Where Is Tailgate N Go From Shark Tank Today?

Tailgating is a tried-and-true sporting tradition. Whether we're talking about an NFL game in Cincinnati or an NBA game in Los Angeles, you can rest assured that at least a few fans are preparing for the big game with a celebratory tailgate party. Although many common tailgating practices are of a modern nature, History tells us that the origins of the tradition actually go back to ancient times. 

Celebrations heralding the fall were common throughout Ancient Rome and Greece, and those attending would be provided food and drink while they took in the entertainment. This tradition persisted throughout the ages until the advent of cars in the early 20th century, at which point modern tailgating traditions began to take shape. As time went on, tailgaters began bringing along portable grills to fix their own meals, while coolers ensured their beverages remained frosty in the hot sun.

Tailgating is just as popular as ever these days, and fans of outdoor merriment have access to amazing gadgets and tools to ensure they can create tasty dishes when away from home. However, hauling all your supplies to and from the stadium parking lot, campground, or local park can be an immense chore. That was the experience of one entrepreneurial family who decided to turn a tailgating inconvenience into an amazing product.

All your tailgating supplies in one convenient package

Like many entrepreneurs who appear on ABC's "Shark Tank," the Johnson family, consisting of dad Ron and kids Taylor and Kobe, pitched their product by explaining how they first developed it. According to the Johnsons, one lakeside outing left them in a bit of a pickle. Multiple bags containing the necessary cooking implements proved unwieldy and inconvenient, which inspired the crew to develop a better solution. The result was the Tailgate N Go, a self-contained "outdoor kitchen" that included features like storage racks, magnetic knife holders, and cutting boards. 

Once they made it through the prototype stage and had a solid product on their hands, they sought out the assistance of "Shark Tank" to secure the necessary funds to expand the operation to a much bigger audience. During their pitch in "Shark Tank" Season 11, Episode 5, the Johnsons asked for an investment of $250,000 in exchange for 10% of their business. While most of the Sharks were not satisfied with the sales figures provided by the family, Kevin O'Leary opted to make an offer anyway.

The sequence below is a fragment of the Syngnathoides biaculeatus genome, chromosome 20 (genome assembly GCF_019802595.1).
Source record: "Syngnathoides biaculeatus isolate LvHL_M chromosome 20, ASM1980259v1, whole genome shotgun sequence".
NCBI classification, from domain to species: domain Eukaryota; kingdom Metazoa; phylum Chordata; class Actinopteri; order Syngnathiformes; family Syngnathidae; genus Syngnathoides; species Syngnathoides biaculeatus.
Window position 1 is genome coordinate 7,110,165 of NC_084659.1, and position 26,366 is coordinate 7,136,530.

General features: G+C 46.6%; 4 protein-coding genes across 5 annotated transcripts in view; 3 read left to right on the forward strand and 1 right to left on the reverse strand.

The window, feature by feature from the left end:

However, his offer entailed a $250,000 loan with a 10% rate, for which he requested $100 per every Tailgate N Go sold, as well as 10% equity. Unsurprisingly, the Johnsons weren't eager to jump on an expensive royalty deal, so they instead appealed to Guest Shark Matt Higgins. Higgins made his own proposal, offering $250,000 in exchange for 20% of the business, as well as $50 per unit sold. The Johnsons accepted and ultimately left the Tank with a deal.

A Shark Tank win for Tailgate N Go

Matt Higgins' deal appears to have provided the push the Johnsons needed to get more of their products out onto the market. According to the Tailgate N Go front page, there are now four different versions of the product available. Additionally, the attachments page also features a wide variety of different accessories, including grills, griddles, and stoves. The business also has a notable presence on Facebook and Twitter, although the pages lack recent updates. 

Despite the company's lack of social media presence, we have a pretty good idea about the company's current status thanks to a "Shark Tank" Update segment from Season 11, Episode 19. According to the segment, prior to the company's "Shark Tank" appearance, Tailgate N Go had only succeeded in generating $137,000 in sales over the course of two years. Only three months after the "Shark Tank" episode aired, the company's sales increased to a total of $400,000.

According to the segment, the company continued to thrive in 2021, which is when a partnership was developed with the NFL that allows Tailgate N Go to feature team colors and logos as an officially licensed product of the NFL. The company also has a similar deal with the NCAA, to the delight of college sports fans everywhere. There's no telling what the future holds, but it appears that tailgaters love this product and the convenience it affords.